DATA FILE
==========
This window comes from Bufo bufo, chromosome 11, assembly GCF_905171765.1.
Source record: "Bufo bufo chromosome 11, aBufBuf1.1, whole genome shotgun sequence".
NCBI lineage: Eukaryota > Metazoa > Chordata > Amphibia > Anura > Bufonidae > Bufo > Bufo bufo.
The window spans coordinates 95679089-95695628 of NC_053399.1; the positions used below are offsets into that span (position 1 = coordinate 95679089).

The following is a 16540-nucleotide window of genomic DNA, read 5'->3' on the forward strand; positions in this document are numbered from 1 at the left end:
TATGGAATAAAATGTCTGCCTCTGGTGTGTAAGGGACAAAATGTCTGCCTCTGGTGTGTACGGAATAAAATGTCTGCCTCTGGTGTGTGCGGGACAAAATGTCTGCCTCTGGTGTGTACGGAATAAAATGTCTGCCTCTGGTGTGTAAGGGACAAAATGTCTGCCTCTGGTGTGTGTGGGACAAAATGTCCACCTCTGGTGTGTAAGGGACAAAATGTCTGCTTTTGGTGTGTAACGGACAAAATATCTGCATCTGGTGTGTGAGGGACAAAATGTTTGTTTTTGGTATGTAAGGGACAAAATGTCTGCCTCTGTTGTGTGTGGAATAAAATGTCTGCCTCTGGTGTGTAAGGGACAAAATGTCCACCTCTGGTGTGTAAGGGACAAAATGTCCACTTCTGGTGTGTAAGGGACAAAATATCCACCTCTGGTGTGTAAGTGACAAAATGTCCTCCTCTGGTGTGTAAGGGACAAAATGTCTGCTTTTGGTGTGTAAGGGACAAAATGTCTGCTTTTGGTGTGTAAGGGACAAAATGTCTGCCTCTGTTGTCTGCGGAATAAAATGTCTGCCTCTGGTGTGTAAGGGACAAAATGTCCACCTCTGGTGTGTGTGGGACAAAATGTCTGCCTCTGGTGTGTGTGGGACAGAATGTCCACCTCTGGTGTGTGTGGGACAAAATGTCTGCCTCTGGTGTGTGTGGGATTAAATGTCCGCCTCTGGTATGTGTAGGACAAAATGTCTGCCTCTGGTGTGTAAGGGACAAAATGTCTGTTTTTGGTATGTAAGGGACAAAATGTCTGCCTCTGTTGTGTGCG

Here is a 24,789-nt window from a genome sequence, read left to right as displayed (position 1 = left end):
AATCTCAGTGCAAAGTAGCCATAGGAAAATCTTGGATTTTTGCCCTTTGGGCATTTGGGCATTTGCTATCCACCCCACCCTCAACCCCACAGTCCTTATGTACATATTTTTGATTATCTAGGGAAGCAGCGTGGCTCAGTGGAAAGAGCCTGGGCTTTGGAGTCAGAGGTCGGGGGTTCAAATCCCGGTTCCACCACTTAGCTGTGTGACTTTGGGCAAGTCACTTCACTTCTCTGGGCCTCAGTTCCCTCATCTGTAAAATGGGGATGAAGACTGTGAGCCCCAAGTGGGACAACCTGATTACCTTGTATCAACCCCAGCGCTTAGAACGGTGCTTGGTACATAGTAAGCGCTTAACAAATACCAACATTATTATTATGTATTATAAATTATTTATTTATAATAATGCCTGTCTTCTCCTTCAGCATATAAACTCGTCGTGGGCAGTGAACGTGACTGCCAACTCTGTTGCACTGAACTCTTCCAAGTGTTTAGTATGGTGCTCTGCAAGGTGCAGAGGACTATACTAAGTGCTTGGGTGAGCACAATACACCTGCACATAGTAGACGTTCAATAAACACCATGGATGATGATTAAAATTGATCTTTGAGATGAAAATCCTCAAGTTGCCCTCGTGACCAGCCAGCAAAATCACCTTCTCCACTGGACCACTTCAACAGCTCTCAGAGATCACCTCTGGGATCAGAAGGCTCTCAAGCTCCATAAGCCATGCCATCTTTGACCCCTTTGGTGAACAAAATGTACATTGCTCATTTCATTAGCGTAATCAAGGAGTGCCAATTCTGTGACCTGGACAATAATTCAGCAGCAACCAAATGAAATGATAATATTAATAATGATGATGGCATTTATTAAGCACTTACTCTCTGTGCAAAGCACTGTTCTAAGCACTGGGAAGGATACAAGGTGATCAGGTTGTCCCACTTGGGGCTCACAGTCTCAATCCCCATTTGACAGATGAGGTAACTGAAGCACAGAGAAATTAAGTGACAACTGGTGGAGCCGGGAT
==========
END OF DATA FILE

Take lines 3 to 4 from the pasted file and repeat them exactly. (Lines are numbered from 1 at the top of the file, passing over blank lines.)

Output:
NCBI lineage: Eukaryota > Metazoa > Chordata > Amphibia > Anura > Bufonidae > Bufo > Bufo bufo.
The window spans coordinates 95679089-95695628 of NC_053399.1; the positions used below are offsets into that span (position 1 = coordinate 95679089).